Hollingsworth, who died in 1993, was an artist who ran his own ad agency in Chicago -- and then somehow became co-operator of the Halco Sanitarium, an alcohol treatment center which was located just north of Clark & Divison and which closed in 1972. Why a former ad man took over the management of the sanitarium with his mother -- why they were involved in it at all -- are new questions to answer.
But we have a name, now, and a firmer location for the Sanitarium. When I get back to Chicago I'm going to do a little more digging.
If I am eaten by the ghost of a mad inmate of Halco Sanitarium, know that I died as I lived, recklessly and gleefully putting my nose in where it doesn't belong.
I used to be able to tan. I don't really anymore. I just freckle hard until I look tanned from all the freckles, and then it goes straight to debilitating sunburn. Thanks, Nordic-Irish ancestors!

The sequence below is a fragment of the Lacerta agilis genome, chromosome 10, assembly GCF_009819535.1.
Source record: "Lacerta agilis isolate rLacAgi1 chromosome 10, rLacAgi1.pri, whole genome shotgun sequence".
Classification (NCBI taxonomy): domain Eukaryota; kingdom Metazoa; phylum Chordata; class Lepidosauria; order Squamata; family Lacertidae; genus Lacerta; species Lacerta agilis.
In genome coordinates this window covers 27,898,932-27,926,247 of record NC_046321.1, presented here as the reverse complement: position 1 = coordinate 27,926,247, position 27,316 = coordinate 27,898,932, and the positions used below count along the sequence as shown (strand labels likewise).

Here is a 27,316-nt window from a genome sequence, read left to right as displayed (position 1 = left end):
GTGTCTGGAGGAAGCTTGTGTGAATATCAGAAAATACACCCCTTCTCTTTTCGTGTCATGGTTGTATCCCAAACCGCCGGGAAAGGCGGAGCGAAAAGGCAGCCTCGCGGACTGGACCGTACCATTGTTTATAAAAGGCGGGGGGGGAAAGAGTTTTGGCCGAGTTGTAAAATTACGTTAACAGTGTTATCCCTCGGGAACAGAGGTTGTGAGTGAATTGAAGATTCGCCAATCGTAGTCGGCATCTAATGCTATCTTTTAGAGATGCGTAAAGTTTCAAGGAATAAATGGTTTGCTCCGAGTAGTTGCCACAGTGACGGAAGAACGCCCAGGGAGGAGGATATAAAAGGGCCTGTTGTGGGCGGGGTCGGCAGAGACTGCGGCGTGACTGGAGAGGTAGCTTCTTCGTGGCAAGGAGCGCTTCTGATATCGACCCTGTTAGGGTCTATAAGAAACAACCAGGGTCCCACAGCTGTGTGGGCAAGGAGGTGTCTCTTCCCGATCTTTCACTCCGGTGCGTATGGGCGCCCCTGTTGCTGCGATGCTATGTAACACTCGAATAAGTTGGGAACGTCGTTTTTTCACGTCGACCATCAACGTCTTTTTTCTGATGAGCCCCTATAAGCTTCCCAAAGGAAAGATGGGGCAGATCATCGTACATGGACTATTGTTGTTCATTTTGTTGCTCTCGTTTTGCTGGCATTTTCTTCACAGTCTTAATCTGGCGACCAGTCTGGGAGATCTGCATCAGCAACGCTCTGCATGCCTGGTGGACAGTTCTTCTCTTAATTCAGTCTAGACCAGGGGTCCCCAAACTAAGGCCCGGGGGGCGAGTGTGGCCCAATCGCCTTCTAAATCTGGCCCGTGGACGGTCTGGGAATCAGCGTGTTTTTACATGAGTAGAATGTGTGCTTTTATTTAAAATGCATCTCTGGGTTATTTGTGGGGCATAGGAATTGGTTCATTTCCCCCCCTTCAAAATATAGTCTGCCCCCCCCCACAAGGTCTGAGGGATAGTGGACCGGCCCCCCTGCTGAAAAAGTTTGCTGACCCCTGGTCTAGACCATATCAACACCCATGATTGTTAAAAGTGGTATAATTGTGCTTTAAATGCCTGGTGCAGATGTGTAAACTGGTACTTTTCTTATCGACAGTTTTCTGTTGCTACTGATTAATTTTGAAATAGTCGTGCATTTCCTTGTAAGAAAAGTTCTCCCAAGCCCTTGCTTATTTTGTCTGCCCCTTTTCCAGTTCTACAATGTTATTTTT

On the way back from the dermatologist, who in my case is at the University of Chicago Medical Center, I passed a little plaque randomly set in the edge of a parking lot. Apparently it marked a childhood home of Ronald Reagan.
It was a terribly surreal moment; for one, a plaque on a parking lot, and then bam sudden Ronald Reagan, and then it wasn't the birthplace or even the childhood home, it was just a childhood home. Someone not only had to know that he lived there for a single year in 1914, but had to care enough that when it was knocked down, they arranged for a plaque to be placed there, on what is now a University of Chicago parking lot.
Once in a while humanity is just baffling.
At any rate, I am broadcasting to you today from R's place, my former apartment, where I am hiding from the plumber who is fixing the toilet at mine. R dropped off his keys on the way to work, and I came over here about half an hour later. Then we texted.
Me: Thank you for the keys! I had to pee really badly.
R: No problem. Wish I was there! For hanging out, not peeing.
Bless his heart.